Culture of West African Kingdoms

Topics: God, Islam, Religion Pages: 2 (466 words) Published: November 7, 2005
-Religion of West African Kingdoms-

The West African kingdoms that arose in the early to middle part of the second millennium were very interesting peoples with unique ways of life. There were many different aspects of daily life that were important to these great kingdoms. Art, family and culture were all very rich and important to theses peoples. However, one of the main aspects of daily life was religion.

Since ancient times, there have been many ceremonies and customs practiced by African people. However, similar cultures usually shared similar beliefs about their religion. There was not one defined religion amongst all tribes, but there were many similarities in people's beliefs. The central idea behind African religion was that there is one "supreme" god, whom controlled everything. African people appealed to this God for help and wisdom. According to common belief, below the supreme god there were also lesser Gods to whom the people could ask for help. This idea is very similar to that of the Native American's. Africans also believed in ancestral veneration, the act asking your ancestors for help and guidance. All of these beliefs were passed down by oral tradition.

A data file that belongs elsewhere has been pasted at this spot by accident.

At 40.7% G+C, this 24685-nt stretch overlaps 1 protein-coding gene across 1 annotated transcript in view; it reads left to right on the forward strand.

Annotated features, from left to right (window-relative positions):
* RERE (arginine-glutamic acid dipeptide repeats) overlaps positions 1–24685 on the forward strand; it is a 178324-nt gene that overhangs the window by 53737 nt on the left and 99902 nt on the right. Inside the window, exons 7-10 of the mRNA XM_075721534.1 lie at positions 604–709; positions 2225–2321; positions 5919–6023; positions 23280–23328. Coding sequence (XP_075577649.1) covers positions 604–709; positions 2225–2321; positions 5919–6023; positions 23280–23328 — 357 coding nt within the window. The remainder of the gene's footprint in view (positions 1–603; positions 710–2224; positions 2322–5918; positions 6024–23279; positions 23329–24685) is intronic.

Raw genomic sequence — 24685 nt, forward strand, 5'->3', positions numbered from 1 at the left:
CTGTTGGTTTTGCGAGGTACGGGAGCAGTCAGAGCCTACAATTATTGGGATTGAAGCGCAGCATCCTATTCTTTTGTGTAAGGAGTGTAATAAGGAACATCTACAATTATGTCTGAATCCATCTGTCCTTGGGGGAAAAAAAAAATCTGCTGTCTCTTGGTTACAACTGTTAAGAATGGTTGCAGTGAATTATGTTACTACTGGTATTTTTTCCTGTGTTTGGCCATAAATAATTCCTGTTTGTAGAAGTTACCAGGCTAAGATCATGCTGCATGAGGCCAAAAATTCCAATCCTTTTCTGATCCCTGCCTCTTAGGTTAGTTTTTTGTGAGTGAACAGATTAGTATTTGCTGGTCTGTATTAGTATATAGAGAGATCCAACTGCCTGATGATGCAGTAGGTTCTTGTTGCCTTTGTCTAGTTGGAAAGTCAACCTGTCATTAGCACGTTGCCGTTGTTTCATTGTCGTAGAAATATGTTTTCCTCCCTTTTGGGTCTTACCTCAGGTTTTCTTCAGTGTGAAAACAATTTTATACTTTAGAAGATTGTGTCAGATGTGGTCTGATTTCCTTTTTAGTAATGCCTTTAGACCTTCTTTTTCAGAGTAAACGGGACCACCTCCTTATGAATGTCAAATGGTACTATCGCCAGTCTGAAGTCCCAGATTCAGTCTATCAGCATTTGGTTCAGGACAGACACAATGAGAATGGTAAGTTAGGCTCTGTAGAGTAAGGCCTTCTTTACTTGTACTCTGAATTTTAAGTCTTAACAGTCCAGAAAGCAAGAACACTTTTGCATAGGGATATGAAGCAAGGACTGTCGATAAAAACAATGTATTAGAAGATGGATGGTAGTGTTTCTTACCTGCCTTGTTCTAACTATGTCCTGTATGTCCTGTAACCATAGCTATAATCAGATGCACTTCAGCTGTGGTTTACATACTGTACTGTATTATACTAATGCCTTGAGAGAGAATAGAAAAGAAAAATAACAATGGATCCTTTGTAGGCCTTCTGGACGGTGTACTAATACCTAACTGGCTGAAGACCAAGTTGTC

Peoples of the West African Kingdoms had various ways that they practiced their beliefs. Traditionally, there were ceremonies held by tribal elders, asking Gods and ancestors for help in hard times, and thanking them in prosperity. These ceremonies were the basis for worship amongst many people, but there were other ways in which worship was done. Art was of ten used as a sign of thanks to ancestors. Detailed dance "routines", were often practiced to honor the god's.

Religion was also very closely linked to government in the major West African cultures. The kings and chiefs usually ruled by divine law, and people thought that they were summoned by the spirits to lead. An example of this is the Oba, who ruled Benin City, and was thought of as divine by the people. Politics and...
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